In last month’s Newsletter, we discussed how home life and work life are very intertwined. This month, we want to take that conversation a bit further and discuss Psychological Safety to discuss COVID’s impacts on the workforce, as you consider what the Future of Work looks like for your organization. If you haven’t yet picked up a copy of Timothy R. Clark’s book The 4 Stages of Psychological Safety, you should. Let’s explore how each of the four stages relates to discussions on navigating Remote Work/Return to Work conversations:
Humans have a need to connect and to belong. Whether this is in the workplace or in the Community, we all want to belong to something beyond our individual capabilities, though the something varies person to person. Asking your employees their opinions and perspectives on the Future of Work is a big deal. Not doing so is an even bigger (and detrimental) one. Create space where employees can collaborate. Feeling connected, whether in person or virtually allows employees to feel that they can contribute at a higher level and with purpose. It gives them The Why. More on contributions in a bit……..
In our work, you often hear us discuss the topic of Curious Questions. That is because as Adult Learners, we have a desire to learn and grow; we have curiosities to satisfy along the way as we move throughout life and work. Not explaining The Why doesn’t work for most adults, nor does it respect or appreciate the level of expertise, talent, and potential they bring. Many of us can take a hard message, as long as we know The Why. Not sharing information on COVID updates or The Why behind a full or partial return to work can unintentionally feel like, “Let’s rush back to the office so I can make sure you’re being productive”. This obviously isn’t helpful to the larger agenda, even when there may well be a very valid business purpose for a full or partial return to the office. Humans are thinking beings and we want and appreciate the opportunity to learn as we go in ways that suit our individual needs. We want to feel as though we can take some risks without fear of punishment. The most innovative companies also take calculated risks.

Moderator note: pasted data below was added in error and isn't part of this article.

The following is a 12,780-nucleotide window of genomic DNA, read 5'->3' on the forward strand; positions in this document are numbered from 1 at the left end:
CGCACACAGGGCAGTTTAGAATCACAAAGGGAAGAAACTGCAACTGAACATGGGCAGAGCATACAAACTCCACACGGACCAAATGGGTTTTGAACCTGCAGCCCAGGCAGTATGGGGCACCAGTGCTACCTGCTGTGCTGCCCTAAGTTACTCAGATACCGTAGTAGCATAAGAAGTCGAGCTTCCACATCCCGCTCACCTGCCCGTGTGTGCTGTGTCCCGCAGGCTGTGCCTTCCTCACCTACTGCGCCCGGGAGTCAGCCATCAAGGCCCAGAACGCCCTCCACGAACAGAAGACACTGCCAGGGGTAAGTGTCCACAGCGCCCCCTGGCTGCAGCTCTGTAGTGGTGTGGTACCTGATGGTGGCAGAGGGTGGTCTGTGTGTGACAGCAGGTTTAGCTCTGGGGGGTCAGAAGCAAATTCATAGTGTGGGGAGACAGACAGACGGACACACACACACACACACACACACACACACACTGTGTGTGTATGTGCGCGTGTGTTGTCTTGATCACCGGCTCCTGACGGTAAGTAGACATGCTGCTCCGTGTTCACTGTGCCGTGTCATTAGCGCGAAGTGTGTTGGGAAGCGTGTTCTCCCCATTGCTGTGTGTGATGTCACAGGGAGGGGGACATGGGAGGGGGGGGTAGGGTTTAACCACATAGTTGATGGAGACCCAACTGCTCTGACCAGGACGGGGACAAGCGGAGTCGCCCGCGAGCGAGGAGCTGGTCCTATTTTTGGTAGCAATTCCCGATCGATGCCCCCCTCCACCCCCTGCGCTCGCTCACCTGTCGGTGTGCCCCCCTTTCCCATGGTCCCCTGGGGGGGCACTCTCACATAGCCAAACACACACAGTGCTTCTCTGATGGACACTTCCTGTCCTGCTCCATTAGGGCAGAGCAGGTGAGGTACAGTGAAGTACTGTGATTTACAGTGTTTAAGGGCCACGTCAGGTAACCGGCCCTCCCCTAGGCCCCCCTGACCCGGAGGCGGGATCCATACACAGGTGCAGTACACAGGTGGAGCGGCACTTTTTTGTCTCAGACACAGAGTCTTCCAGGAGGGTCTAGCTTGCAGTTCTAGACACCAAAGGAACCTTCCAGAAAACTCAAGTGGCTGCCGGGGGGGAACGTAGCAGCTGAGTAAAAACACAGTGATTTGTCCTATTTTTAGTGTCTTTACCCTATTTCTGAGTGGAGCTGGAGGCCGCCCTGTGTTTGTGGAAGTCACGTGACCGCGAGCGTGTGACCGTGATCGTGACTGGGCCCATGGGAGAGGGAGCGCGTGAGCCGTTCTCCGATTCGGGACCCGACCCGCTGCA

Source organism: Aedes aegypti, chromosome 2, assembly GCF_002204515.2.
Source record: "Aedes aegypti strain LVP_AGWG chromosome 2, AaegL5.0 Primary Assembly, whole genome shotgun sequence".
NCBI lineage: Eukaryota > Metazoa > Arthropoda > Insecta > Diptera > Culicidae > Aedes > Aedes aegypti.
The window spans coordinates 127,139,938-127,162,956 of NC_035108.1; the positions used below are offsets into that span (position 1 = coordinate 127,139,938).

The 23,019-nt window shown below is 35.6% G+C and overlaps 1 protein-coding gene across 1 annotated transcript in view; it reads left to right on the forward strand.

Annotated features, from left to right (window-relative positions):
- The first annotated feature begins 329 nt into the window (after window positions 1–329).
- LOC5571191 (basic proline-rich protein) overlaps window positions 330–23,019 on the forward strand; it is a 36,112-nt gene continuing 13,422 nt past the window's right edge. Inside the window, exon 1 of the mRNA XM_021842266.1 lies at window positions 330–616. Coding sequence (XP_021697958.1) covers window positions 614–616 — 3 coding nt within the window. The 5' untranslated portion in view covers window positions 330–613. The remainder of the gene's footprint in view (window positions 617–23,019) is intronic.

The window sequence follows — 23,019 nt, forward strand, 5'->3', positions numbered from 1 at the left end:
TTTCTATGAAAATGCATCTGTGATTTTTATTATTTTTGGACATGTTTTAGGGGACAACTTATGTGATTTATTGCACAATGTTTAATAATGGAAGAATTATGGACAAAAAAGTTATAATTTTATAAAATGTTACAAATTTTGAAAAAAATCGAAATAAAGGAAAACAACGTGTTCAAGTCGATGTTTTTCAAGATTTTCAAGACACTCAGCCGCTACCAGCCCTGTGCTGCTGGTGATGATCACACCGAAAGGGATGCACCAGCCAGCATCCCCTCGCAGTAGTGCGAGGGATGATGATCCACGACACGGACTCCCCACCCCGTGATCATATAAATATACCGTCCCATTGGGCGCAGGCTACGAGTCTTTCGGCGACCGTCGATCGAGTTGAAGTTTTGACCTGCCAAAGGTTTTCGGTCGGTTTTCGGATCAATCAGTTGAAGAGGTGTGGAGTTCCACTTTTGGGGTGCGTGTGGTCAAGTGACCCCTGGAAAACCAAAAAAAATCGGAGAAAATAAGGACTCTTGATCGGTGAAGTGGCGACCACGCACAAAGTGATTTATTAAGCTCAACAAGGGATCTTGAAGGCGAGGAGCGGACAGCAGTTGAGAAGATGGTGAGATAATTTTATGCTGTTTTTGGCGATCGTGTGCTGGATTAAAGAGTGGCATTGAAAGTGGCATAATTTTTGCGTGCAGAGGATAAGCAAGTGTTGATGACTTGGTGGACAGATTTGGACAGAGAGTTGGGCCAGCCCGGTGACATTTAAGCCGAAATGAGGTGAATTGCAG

Most of us don’t just do our jobs for the money and as we’ve said before, most of us don’t show up to do a bad job. Typically, it is our Why that drives us in our individual and collective work and pursuits of fulfillment. Earlier we said that feeling connected give us purpose, meaning, and a feeling of contribution at a higher level in the organization. Why wouldn’t we want the top talent we hired to contribute at this level? Why risk disengaging or losing them? Allow the contributions to how you can all thrive together as a Culture and seek the input of the many voices vs the one or the most senior or powerful in the organization.
In this stage as it relates to navigating Return to Work/Remote Work conversations, we examine the human need for continuous improvement. We know that the Status Quo is not good for Culture, inclusivity, diversity, belonging, engagement, or retention. So how can you invite this curiosity and make it a safe place to challenge the Status Quo? You can ask questions such as 5 Whys or Curious Questions, coming from a place of seeking to understand and assuming positive intent. As leaders, you can support your teams by allowing your team to manage up and not be threatened by that. It doesn’t diminish your role. You can and should hear employees out on accommodations they may need, anxieties they may feel, and other realities that you wouldn’t otherwise know exist for them in their life and employee experience, if you don’t invite this curiosity. What you think is the right decision may not consider all perspectives of what makes an employee feel safe and supported, especially right now in the midst of a Global Pandemic and so much uncertainty. Remember that the same uncertainty employees face at work, they are navigating at home in one way or another. This can create additive stressors.
For more tips and considerations, including from a Mental Health perspective, check out our April and past June issues of the Newsletter.
Resources and CEPHR Happenings
- As you’re thinking about inclusivity, August 26th is Women’s Equality Day in the United States! Consider ways that you can support women and be an advocate for change through Sponsorship, Mentorship, and Allyship. Lean In published an insightful article on Black Women’s Pay Day, which was August 3rd. National Minority Supplier Development Council shared an article this week on National Black Business Month. Last but not least, go beyond just the day and ensure equality for the future with tips from this Entrepreneur article. We are proud to be a woman-owned, Minority-owned, Certified Minority Business Enterprise!
- We continue to support our clients through COVID-19/Return to Work guidance as CDC guidelines shift, Pennsylvania and other State, Local, and Federal Legislation shifts, and as the world and Future of Work continuously shift. Businesses need continuity, and if you’re uncertain and needing some strategic or infrastructural support, Book a call!